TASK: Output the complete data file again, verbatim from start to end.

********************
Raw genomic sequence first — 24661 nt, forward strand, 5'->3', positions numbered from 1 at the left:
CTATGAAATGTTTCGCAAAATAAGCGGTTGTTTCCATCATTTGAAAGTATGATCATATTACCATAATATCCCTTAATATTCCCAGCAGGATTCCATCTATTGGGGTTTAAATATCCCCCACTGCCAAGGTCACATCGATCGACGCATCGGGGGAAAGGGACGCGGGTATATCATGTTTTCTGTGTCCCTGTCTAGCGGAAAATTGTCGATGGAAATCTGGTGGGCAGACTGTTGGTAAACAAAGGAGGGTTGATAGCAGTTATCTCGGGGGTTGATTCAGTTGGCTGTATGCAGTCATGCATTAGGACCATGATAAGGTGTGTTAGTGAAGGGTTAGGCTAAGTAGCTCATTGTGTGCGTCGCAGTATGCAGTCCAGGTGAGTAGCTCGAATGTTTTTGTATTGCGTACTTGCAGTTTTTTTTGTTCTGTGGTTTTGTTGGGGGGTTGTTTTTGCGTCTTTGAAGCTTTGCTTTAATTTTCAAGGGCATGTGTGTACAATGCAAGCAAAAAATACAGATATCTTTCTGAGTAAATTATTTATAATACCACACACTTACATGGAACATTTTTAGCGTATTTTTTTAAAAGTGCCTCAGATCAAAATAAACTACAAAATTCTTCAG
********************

Raw genomic sequence first — 24661 nt, forward strand, 5'->3', positions numbered from 1 at the left:
CTATGAAATGTTTCGCAAAATAAGCGGTTGTTTCCATCATTTGAAAGTATGATCATATTACCATAATATCCCTTAATATTCCCAGCAGGATTCCATCTATTGGGGTTTAAATATCCCCCACTGCCAAGGTCACATCGATCGACGCATCGGGGGAAAGGGACGCGGGTATATCATGTTTTCTGTGTCCCTGTCTAGCGGAAAATTGTCGATGGAAATCTGGTGGGCAGACTGTTGGTAAACAAAGGAGGGTTGATAGCAGTTATCTCGGGGGTTGATTCAGTTGGCTGTATGCAGTCATGCATTAGGACCATGATAAGGTGTGTTAGTGAAGGGTTAGGCTAAGTAGCTCATTGTGTGCGTCGCAGTATGCAGTCCAGGTGAGTAGCTCGAATGTTTTTGTATTGCGTACTTGCAGTTTTTTTTGTTCTGTGGTTTTGTTGGGGGGTTGTTTTTGCGTCTTTGAAGCTTTGCTTTAATTTTCAAGGGCATGTGTGTACAATGCAAGCAAAAAATACAGATATCTTTCTGAGTAAATTATTTATAATACCACACACTTACATGGAACATTTTTAGCGTATTTTTTTAAAAGTGCCTCAGATCAAAATAAACTACAAAATTCTTCAG